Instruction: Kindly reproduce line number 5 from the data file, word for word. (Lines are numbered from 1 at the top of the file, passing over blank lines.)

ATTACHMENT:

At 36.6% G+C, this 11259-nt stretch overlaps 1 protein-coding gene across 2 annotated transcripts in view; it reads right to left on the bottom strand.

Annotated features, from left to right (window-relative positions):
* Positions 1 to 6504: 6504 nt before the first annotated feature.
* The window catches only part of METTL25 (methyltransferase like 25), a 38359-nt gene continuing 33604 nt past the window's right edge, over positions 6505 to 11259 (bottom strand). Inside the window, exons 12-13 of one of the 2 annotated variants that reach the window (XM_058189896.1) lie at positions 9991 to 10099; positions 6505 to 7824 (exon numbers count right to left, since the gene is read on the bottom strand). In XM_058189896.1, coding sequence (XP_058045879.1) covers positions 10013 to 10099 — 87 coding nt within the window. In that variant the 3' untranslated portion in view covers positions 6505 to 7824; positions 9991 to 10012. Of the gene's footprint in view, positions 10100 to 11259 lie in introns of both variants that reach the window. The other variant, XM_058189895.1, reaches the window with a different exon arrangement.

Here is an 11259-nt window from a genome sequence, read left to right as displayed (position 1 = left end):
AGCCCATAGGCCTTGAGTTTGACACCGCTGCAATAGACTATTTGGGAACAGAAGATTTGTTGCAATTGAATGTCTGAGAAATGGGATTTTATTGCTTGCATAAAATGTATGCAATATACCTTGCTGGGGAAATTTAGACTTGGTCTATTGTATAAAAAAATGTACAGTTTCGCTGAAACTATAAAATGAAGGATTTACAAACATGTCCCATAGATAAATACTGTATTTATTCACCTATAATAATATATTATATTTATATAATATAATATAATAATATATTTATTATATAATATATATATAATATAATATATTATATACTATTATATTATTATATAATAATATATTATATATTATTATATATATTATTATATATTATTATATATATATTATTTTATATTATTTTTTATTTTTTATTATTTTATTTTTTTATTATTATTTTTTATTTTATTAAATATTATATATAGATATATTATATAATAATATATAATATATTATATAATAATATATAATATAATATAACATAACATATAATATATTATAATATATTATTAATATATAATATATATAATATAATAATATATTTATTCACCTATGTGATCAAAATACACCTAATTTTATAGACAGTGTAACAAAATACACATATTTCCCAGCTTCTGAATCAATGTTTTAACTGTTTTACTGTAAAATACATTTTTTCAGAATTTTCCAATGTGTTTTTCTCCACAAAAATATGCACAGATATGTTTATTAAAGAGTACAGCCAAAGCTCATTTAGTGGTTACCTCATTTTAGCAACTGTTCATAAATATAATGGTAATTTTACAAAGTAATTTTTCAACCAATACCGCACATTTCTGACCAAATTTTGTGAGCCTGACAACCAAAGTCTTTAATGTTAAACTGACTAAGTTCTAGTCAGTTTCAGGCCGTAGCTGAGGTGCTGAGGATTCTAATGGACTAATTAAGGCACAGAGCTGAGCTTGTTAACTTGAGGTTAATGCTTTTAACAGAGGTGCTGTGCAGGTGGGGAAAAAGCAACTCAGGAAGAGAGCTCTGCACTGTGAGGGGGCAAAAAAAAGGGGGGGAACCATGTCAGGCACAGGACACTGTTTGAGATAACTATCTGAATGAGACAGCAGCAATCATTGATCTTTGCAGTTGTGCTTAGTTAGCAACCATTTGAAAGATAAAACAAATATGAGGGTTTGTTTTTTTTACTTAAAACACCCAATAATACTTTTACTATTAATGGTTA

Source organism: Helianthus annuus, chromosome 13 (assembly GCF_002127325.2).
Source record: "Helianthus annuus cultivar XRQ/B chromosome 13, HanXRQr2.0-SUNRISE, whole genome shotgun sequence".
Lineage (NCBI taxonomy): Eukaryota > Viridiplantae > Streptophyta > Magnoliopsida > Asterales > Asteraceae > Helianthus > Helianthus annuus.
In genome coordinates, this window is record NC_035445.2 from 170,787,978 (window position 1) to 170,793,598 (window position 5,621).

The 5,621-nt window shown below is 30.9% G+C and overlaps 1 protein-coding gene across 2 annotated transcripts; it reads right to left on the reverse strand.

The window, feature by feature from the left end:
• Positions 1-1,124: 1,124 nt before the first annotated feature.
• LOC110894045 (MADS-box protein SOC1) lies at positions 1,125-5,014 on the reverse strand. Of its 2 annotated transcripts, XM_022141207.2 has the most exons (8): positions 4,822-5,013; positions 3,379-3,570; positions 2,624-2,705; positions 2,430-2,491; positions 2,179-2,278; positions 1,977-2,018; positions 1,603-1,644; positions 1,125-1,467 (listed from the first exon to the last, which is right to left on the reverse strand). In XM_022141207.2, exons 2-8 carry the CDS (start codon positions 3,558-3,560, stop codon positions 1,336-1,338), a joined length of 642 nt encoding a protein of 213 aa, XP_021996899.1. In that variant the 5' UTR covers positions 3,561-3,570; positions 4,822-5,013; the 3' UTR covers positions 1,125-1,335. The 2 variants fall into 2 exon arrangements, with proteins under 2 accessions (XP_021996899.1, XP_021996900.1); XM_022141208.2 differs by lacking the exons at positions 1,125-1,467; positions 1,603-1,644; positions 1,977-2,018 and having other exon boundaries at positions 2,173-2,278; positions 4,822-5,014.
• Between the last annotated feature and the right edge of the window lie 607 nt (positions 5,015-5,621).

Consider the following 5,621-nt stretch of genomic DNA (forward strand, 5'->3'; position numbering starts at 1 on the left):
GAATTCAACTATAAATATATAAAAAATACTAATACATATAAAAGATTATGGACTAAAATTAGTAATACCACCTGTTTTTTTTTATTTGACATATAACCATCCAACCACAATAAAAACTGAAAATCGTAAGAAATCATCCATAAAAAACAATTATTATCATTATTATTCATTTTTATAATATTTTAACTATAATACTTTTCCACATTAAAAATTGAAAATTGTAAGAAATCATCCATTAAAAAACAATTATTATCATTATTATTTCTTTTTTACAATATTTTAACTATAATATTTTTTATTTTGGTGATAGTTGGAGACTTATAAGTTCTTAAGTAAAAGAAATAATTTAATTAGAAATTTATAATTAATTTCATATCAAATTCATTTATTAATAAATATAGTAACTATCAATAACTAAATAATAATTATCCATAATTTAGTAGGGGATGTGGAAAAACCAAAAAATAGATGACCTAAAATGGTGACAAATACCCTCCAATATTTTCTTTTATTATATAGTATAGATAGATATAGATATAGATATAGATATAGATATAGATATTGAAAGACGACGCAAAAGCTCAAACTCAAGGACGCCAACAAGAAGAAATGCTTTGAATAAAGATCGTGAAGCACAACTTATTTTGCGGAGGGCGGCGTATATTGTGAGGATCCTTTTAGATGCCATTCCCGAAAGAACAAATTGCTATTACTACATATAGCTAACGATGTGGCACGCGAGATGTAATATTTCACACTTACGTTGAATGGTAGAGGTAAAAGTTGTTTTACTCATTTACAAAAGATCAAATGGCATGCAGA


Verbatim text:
Here is an 11259-nt window from a genome sequence, read left to right as displayed (position 1 = left end):